I know every child is different, but I only have one. So it took me until recently to accept a couple of things about Hugo:
1. He had a hard time separating from me long enough for me to shower or pee pretty much from birth up until maybe a week ago.
2. He’s not a good sleeper.
It makes me feel good to admit these things because there’s nothing wrong with a baby being really attached to his mom experiencing some separation anxiety and not every person sleeps heavily for long hours. Hopefully Hugo will be a morning person later in life when he’s expected to function and be brilliant first thing after waking up.
For me, attachment parenting has meant being available to give Hugo love when he wants it, because his wants and needs are the same in this regard. I followed my instincts, breastfed on demand and still bring Hugo into our bed when he wakes up in the middle of the night.
Even from the beginning with co-sleeping I wished he would sleep in his crib longer to give his dad and me some privacy and let me stretch out a bit. We had a turning point when Hugo was about four months old when I decided I was going to nip this co-sleeping thing in the bud before he got too comfortable. I jumped up when he awoke in the bassinet and nursed him back to sleep, placing him carefully back down. Zero to 10 minutes passed – repeat these steps six times before giving up and plopping back into bed with Hugo next to me.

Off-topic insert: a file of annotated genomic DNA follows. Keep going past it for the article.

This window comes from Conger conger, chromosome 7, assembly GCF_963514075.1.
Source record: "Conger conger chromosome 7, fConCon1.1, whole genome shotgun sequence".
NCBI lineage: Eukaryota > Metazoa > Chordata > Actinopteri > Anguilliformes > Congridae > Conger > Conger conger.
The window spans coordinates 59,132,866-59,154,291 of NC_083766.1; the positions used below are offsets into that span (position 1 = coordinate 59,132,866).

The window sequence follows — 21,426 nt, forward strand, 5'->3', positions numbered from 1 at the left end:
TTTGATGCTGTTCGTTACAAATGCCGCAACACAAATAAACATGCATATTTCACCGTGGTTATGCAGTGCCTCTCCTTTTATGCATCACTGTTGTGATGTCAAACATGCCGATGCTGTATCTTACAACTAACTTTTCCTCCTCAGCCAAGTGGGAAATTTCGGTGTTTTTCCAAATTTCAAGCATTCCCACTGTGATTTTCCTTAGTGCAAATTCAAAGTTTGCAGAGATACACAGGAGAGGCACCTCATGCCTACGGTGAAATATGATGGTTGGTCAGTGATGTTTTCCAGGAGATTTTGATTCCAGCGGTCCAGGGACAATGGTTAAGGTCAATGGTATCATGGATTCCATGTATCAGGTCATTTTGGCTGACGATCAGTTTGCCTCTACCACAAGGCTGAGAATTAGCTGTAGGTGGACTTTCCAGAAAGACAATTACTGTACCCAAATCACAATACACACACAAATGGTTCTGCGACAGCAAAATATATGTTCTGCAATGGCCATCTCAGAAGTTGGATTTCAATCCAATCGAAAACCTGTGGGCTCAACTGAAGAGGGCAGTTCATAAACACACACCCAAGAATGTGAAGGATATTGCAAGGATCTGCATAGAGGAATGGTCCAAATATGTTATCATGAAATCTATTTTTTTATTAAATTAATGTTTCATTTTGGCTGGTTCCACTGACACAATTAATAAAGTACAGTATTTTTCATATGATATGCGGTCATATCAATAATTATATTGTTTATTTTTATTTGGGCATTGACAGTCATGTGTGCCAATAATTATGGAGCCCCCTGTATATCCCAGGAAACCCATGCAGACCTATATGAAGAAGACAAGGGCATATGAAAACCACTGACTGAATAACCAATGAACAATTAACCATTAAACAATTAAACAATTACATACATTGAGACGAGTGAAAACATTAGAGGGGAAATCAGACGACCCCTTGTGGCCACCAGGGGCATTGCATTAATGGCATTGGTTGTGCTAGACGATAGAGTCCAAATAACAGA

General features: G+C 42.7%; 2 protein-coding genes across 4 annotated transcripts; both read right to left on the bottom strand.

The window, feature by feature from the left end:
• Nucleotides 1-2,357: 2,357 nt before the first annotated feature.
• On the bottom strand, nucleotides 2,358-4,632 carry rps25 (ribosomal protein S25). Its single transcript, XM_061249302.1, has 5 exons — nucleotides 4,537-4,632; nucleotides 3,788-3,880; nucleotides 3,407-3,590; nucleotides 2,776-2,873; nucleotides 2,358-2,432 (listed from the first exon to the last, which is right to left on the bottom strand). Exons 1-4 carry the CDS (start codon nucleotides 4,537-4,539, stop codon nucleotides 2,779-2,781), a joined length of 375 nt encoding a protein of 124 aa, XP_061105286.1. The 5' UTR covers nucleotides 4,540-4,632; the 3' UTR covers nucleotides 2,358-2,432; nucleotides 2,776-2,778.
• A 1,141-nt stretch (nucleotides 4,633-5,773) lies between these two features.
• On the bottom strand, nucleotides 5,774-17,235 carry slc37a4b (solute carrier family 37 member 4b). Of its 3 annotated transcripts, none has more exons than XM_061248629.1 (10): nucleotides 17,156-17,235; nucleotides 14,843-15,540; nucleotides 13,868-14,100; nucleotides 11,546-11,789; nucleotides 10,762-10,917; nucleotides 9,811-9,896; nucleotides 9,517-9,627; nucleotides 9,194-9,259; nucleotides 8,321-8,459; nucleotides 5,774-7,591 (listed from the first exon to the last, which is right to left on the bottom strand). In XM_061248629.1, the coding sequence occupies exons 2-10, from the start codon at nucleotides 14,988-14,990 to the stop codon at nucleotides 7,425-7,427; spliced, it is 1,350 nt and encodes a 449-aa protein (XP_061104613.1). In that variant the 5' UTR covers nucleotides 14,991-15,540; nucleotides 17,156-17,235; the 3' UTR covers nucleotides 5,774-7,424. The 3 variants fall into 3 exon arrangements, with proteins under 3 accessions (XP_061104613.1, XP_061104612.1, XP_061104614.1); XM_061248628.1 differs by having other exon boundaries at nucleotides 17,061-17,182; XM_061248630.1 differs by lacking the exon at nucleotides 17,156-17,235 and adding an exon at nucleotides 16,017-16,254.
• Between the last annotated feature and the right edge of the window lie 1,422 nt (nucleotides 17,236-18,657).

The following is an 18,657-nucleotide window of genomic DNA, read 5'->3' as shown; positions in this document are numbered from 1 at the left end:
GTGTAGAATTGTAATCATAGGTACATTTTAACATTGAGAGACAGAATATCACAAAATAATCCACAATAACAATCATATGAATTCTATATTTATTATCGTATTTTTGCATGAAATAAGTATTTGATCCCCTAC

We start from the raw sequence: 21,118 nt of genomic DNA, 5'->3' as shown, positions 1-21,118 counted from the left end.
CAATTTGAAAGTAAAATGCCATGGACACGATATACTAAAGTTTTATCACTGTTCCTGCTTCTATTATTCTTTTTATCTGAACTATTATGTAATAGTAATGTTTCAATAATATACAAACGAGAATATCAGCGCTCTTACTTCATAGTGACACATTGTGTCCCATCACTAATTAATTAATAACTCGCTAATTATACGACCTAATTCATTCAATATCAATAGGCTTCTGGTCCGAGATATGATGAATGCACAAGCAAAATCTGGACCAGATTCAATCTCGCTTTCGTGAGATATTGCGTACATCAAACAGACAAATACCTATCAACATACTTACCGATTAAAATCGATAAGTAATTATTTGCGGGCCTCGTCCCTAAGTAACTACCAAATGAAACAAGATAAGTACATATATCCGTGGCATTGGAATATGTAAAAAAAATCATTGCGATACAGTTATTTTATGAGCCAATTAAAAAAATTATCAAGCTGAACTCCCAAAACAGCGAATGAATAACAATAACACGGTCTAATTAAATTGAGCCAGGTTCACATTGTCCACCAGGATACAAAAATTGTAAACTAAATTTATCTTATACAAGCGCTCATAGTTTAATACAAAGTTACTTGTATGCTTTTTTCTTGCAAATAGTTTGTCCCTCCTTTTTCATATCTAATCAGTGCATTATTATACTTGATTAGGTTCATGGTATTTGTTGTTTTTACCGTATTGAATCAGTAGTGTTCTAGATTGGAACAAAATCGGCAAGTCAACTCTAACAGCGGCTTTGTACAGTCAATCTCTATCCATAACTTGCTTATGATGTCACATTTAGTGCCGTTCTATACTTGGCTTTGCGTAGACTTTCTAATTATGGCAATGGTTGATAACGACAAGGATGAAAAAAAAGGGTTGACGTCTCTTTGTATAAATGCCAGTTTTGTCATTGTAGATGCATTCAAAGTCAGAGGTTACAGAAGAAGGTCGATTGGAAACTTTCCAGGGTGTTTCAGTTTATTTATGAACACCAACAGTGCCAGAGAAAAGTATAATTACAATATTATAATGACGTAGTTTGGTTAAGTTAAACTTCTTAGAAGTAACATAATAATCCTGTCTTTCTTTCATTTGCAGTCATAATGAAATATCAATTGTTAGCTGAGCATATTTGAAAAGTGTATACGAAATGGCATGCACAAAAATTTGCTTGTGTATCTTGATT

Our bed’s feeling pretty small lately and I have hopes that Hugo’s big boy bed (coming soon) will help him sleep in his room longer. Or maybe even all night! Maybe we’ll put stickers on a calendar as an incentive like my parents did with me. When I was 6.
Happy, Independent Go
I found a day care center that made me feel comfortable in September when I went back to work full time. Hugo went two days a week and cried his eyes out when I dropped him off every single day. His teachers assured me that he was relaxed and interested in everything, generally having a great time most of the day until five minutes before I picked him up when he would start crying again.
It did gradually get better over the months. I would arrive to find him playing happily instead of clinging to his teacher. But the real turning point came about a week ago. Hugo’s been going to school five days a week since the new year and finally stopped dreading it in the morning. He stopped crying when it was time to put on his coat, strap into the car seat, and even when I said good bye.
This week, he started running up the walk to school by himself instead of being carried. He doesn’t even seem to be attached to a particular caregiver though he loves his teacher. And it feels really good when I drive to work!
And now when he sees me in my robe at night, he’ll say “Mommy, are you taking a shower? Bye!” with a happy wave. I thought it would never happen.